Take the 2-minute tour ×
Stack Overflow is a question and answer site for professional and enthusiast programmers. It's 100% free, no registration required.

So we basically want to read a text file consisting of some different segments to our program:

the structure in the program is a cache with: pair data> >

the structure in the file is (were key is used as both a key and a delimiter between segments)

headerKey : headerValue
headerKey : headerValue
headerKey : headerValue

We have been trying to read this using the following, but it doesnt read the date format (RFC1123). we only get the dates in headerValues as "08 Gmt" or similar "XX gmt". What is wrong in our reading algorithm, below is that we are using : as a delimiter but it appears in the date format in different meaning, i.e. segmenting the time:


                // Create stream
                ifstream ifs(this->cacheFile.c_str(), ios::binary);

                // Read file to cache if stream is good
                    while (! ifs.eof() ){
                        map<string,string> headerPairs;
                        string tmp;
                        string key;
                        string data;

                        getline(ifs, tmp);
                            getline(ifs, tmp);
                            cout << "Empty line..." << "\n";
                                cout << "End of File.."<< "\n";

                        //After empty lines get "Key"
                        key = tmp;
                        getline(ifs, tmp);

                        //Get segment of header pairs
                        while(tmp != key){
                            StringTokenizer headerPair(tmp, ":", StringTokenizer::TOK_TRIM);
                            //StringTokenizer::Iterator it = headerPair.begin();
                            std::cout << *(headerPair.begin()) <<": " << *(headerPair.end()-1)<< std::endl;
                            string headerKey = *(headerPair.begin());
                            string headerValue = *(headerPair.end()-1);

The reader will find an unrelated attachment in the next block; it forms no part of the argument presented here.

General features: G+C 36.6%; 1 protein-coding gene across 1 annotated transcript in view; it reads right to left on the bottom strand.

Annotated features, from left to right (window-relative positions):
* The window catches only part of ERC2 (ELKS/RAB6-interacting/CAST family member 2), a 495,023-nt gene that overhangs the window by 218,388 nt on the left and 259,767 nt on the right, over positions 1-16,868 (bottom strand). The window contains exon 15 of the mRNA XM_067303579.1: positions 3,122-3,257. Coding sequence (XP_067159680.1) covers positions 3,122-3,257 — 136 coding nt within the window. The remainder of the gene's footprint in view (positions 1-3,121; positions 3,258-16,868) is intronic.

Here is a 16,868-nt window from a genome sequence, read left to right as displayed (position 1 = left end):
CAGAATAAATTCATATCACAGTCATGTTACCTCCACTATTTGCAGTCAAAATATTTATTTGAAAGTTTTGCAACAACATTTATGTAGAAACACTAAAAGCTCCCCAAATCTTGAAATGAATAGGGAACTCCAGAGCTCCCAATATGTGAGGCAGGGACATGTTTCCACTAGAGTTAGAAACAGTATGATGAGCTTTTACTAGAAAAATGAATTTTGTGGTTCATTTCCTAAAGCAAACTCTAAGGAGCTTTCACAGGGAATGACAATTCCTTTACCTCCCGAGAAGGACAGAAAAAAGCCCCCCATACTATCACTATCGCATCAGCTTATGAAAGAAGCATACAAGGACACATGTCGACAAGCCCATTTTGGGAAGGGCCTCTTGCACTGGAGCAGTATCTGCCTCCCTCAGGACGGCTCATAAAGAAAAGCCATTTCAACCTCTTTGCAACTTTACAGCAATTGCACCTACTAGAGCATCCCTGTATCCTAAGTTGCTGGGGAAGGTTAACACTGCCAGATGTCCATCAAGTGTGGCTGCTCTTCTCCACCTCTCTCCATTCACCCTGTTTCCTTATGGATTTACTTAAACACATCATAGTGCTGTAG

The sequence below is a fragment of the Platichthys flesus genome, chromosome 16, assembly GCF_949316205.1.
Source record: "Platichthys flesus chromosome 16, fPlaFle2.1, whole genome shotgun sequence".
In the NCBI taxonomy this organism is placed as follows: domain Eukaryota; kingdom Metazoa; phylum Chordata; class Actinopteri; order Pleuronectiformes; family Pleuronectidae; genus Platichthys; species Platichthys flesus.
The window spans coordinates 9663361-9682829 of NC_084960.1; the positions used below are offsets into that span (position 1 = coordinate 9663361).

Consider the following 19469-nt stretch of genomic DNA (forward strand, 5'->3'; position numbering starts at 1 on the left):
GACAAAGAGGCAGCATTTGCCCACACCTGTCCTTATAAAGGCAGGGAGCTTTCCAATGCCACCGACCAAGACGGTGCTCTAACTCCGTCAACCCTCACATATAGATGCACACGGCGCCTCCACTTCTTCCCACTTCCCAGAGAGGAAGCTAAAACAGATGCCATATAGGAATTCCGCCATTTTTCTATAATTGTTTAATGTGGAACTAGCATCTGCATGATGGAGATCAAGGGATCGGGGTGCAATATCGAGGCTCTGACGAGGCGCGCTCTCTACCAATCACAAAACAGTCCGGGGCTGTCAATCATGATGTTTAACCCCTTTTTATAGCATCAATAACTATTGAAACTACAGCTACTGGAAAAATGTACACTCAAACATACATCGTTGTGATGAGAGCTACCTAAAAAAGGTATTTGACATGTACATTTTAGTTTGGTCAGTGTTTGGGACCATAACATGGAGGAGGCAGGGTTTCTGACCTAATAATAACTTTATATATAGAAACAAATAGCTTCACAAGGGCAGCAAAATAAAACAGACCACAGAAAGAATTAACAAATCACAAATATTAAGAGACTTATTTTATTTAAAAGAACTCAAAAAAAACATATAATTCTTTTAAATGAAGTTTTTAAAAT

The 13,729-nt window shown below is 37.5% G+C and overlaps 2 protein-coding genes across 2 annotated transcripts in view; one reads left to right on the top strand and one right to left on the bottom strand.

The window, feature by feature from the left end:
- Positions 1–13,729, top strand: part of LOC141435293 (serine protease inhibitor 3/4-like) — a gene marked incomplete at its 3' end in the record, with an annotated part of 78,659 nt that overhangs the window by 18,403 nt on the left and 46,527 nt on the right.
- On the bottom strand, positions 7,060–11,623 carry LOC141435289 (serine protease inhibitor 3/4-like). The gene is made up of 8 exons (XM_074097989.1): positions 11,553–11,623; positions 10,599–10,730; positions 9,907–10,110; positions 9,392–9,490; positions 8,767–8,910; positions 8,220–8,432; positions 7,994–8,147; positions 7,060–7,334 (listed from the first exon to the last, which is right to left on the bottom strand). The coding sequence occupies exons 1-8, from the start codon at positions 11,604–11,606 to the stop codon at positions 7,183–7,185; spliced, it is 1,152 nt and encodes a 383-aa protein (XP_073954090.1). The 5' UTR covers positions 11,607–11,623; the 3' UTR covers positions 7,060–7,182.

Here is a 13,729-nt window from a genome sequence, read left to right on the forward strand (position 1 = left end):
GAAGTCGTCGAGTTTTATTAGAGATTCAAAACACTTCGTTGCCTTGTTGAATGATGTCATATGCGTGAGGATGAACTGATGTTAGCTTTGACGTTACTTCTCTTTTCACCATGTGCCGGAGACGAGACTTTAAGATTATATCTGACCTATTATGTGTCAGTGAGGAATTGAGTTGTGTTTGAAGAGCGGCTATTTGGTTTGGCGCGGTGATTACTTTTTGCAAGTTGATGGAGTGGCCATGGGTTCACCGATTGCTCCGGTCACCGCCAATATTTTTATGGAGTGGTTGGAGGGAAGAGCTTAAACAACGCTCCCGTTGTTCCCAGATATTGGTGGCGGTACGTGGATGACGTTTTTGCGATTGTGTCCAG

headerPairs.insert(make_pair(headerKey, headerValue));
                            getline(ifs, tmp);

                        cout << "Added " << headerPairs.size() << " header pairs from cache" << "\n";
                        //tmp equals Key

                            getline(ifs, tmp);
                            cout << "Searching for header->data delimiter" << "\n";
                        cout << "Found header->data delimiter" << "\n";

                        //Get segment of data!
                        getline(ifs, tmp);
                        while(tmp != key){ 
                            getline(ifs, tmp);

                        cout << "DATA: " << data << "\n";
                        cout << "Ending delimiter:" << tmp << "\n";

                        this->add(key,make_pair(headerPairs, data));
                        cout << "Added: " << key << " to memory-cache" << endl;


            catch (Exception &ex){
                cerr << ex.displayText() << endl;

Please suggest a better way of getting the date string:

 DateTime now : Mon, 29 Apr 2013 08:15:57 GMT
 DateRetrieved from file: 57 GMT

In short: The problem is that we are using a : as a delimiter for the headers, i would like suggestions for another delimiter sign that is failsafe, i.e. it wont be found in the HTTP 1.0 or 1.1 Headers.

share|improve this question

1 Answer 1

up vote 3 down vote accepted

You can't find a failsafe delimiter as someone could always potentially use this parameter in the data.

However, the way to go is to escape any occurence of the delimiter in the data before inserting it. Here is how CSV does it:

"25 May","Bloggs, Fred","C"
"25 May","Doe, Jane","B"
"15 July","Bloggs, Fred","A"
"15 April","Muniz, Alvin ""Hank""","A"

(notice the double "" when the double quote is in the data and needs to be escaped)

Even if this method of doubling the character is commonly used, the most popular way to escape your delimiter is to add a backslash '\' before the character.

If you want to learn more about this, you can check out the Wikipedia page dedicated to this.

share|improve this answer
according to this the header want contain some signs. We decided to use this (✰) special character in the file to separate header✰value –  David Karlsson Apr 29 '13 at 9:51
@DavidKarlsson But what if a user uses this character in the data field? This is still not failsafe. –  Tristan Bourvon Apr 29 '13 at 10:25
The StringTokenizer is only used on the header segment, this segment is separated from the others using a multi-character key... Therefore the data segment is not subject to the split on that character //BR –  David Karlsson Apr 29 '13 at 10:44

Your Answer


By posting your answer, you agree to the privacy policy and terms of service.

Not the answer you're looking for? Browse other questions tagged or ask your own question.